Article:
And man, they were not wrong. Gaudi’s vision for this building was to tell the story of the life and death of Jesus Christ. Rather than leave the detail for the internals of the building as is often the case in cathedrals, with small chapels lining the sides  dedicated to various saints and stories, the story of Christ is told on each side, or facade, of the basilica. The entrance tells the story of his birth, and the exit, of his death. A golden figure atop the exit reminds us of his later resurrection.

Upon entering the inside of the building, the light shining through the stained glass windows illuminate the space, blue and green shades on the eastern side for the early morning sun, and warm orange and red tones for the afternoon sunset. Gaudi had a purpose for every detail. The hude columns inside the space supported what is going to be an enormous tower, dedicated to Jesus Christ. The architect died with only two parts of the project completed, and others have continued on with his vision. Gaudi spent his life on this project and was asked to be buried in its crypt when he died. He had such respect from the people that the town converged to carry him to the site upon his death for his burial. It was upon hearing this that I felt the sting of tears behind my eyes. To imagine being so dedicated to a project that you wish to spend your eternity there, and to leave a legacy so great that people from all over the world will come to see it for decades, perhaps centuries to come, is something so great I could not put into words, I could only weep.

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Gaudi’s influence is seen all around Barcelona city, including in the Casa Batllo, which was beautiful decorated in roses for Dia de San Jordi, who is the patron saint of Catalonia. On this day, women receive a rose and men receive a book, stores and corners around the province are alive and bursting with both.

Gaudi’s former house is located in Park Guell, located north of the neighbourhood of Gracia. The park is beautiful and is free to enter, however for the famous photo often seen from the park, you must pay an 8EUR entry to an extra section, and as a tourist sick of paying for entry to take photos of things just to say I’d been there, I decided it wasn’t worth it.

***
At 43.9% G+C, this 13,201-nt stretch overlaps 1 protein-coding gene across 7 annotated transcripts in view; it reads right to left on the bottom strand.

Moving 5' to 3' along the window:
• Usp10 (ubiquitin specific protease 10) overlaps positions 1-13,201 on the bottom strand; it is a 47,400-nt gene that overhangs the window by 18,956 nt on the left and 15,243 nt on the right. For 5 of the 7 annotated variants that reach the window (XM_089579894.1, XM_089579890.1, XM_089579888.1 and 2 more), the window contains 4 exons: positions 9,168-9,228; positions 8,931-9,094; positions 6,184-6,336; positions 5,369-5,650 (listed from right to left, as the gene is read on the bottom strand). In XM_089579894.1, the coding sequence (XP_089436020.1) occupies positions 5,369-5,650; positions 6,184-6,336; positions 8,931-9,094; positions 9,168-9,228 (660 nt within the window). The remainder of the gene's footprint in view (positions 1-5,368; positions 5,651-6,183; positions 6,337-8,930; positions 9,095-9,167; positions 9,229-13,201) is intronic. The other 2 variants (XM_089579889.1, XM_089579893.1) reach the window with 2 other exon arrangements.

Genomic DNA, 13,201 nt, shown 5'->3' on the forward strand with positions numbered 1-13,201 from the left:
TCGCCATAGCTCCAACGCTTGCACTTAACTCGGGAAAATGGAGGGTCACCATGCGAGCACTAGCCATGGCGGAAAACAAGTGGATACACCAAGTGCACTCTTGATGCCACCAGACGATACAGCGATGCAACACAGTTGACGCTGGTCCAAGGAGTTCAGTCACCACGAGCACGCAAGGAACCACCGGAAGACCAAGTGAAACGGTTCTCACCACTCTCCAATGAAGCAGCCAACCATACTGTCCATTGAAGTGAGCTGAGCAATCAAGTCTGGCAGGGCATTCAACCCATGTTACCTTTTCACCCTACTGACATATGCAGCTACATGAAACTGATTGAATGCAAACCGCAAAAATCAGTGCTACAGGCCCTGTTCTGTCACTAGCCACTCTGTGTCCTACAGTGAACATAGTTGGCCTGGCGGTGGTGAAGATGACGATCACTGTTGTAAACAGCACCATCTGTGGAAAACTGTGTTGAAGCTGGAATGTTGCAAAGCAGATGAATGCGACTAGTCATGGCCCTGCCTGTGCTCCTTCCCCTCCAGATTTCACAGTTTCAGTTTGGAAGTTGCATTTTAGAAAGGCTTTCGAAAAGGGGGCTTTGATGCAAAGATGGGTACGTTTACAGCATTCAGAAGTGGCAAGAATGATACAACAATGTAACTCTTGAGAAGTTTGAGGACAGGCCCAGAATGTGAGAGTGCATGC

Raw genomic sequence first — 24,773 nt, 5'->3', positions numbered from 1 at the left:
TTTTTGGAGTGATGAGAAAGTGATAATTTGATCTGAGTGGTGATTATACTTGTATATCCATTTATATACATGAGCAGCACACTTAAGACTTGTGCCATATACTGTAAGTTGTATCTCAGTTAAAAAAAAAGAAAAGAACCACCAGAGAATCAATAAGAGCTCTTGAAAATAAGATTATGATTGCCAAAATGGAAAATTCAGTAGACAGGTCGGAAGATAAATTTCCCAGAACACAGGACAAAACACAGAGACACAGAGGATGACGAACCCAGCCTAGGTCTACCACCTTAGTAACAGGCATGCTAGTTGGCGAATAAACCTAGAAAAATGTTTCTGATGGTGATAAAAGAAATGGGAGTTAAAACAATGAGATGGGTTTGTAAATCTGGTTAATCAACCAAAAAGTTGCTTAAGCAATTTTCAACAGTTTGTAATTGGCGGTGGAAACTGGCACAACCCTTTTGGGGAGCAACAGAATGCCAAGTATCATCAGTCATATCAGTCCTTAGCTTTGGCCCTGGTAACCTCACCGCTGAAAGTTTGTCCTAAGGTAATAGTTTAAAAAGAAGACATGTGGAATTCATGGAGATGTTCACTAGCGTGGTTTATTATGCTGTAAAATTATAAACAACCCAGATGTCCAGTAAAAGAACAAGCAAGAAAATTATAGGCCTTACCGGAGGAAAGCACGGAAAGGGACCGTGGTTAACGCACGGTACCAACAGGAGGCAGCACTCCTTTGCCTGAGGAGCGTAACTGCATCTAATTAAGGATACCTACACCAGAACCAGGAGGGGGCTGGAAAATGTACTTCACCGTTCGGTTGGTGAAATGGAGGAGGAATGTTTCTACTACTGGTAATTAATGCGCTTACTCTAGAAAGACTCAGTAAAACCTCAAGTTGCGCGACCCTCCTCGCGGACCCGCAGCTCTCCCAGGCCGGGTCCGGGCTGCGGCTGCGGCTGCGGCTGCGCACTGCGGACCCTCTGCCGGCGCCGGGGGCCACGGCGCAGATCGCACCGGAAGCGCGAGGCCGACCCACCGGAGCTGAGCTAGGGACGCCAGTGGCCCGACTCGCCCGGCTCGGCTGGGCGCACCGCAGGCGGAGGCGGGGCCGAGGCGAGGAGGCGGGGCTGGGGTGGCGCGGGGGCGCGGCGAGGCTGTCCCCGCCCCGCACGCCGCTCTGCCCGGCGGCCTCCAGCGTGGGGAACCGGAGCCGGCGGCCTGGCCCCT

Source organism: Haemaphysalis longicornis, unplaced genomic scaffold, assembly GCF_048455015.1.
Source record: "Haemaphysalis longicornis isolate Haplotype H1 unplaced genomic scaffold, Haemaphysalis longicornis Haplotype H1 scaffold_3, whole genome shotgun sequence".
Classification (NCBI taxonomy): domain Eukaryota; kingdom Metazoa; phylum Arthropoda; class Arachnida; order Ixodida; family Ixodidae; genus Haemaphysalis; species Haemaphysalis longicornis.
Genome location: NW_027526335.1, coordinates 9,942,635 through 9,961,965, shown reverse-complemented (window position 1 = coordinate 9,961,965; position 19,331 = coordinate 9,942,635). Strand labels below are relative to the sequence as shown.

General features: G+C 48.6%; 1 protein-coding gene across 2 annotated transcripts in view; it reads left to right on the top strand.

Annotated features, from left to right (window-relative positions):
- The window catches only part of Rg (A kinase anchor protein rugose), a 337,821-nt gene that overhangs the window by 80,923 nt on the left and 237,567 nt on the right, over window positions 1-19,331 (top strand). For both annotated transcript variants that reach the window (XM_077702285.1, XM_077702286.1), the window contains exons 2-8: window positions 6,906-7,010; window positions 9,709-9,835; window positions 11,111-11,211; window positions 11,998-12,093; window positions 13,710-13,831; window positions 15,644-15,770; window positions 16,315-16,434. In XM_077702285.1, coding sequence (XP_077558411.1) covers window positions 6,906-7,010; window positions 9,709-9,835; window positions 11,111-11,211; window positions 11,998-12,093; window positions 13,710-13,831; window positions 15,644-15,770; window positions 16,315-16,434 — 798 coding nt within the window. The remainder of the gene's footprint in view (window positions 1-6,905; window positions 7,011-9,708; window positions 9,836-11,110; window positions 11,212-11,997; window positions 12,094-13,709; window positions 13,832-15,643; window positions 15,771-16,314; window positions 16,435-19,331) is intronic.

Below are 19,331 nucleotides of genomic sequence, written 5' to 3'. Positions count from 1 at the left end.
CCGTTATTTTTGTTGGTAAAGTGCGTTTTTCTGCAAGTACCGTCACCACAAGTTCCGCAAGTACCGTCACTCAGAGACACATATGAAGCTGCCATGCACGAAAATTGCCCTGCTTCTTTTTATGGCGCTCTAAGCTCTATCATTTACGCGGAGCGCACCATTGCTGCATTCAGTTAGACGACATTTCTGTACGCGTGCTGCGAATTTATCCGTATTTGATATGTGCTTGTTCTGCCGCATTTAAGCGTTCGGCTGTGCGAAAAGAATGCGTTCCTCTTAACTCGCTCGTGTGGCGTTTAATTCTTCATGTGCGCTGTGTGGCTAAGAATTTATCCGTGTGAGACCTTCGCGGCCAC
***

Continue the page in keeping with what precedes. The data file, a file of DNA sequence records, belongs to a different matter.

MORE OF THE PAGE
Friends in Barcelona

As always, my favourite part of a trip is always when I meet new people and visit those I’ve been chatting with for months.

First, I met up with Vittoria, a girl from Italy who now lives in Barcelona and whom I met in my hostel in Cordoba. She introduced me to another friend from Argentina whom she had met in her travels to Sevilla and with a glint in her eye, Vittoria told us she had a special place in mind to show us. She led us up a hill to the Bunker de Carmel, where we could see the entire panorama of Barcelona city, away from the throng of tourists. She then produced beers and snacks! What a great new friend I had made. There we sat, three girls, talking about life, Barcelona, our countries, Spanish and more as we sipped our cool beers, watching the afternoon sun hit the city, with La Sagrada Familia dominating the skyline.

Secondly, I met with Ramon, who lives just outside of Barcelona and with whom I’ve been chatting for over a year on HelloTalk. It was great to wander around with a local. I’d been commented to by many visitors and outsiders to Barcelona that Catalan people are a little hard to get to know, simply because their friendship groups are already formulated, and also because visitors who do come to BCN may speak Spanish, but not Catalan, their preferred language.

Barcelona has a lot to offer to people from all walks of life, from beach to sports to shopping, history, art, architecture to hiking in the mountains to the north. It’s a wonderful melting pot of cultures, languages, music and parties (unfortunately of which I couldn’t attend as I was still unbelievably unwell). With the right company, you’ll have a blast in BCN!

Barcelona was my final city in Spain. It is with huge regret that I couldn’t get to Zaragoza, Vitoria-Gasteiz and Bilbao in Basque Country, but alas this will have to ve another journey in another time. It’s time to move on!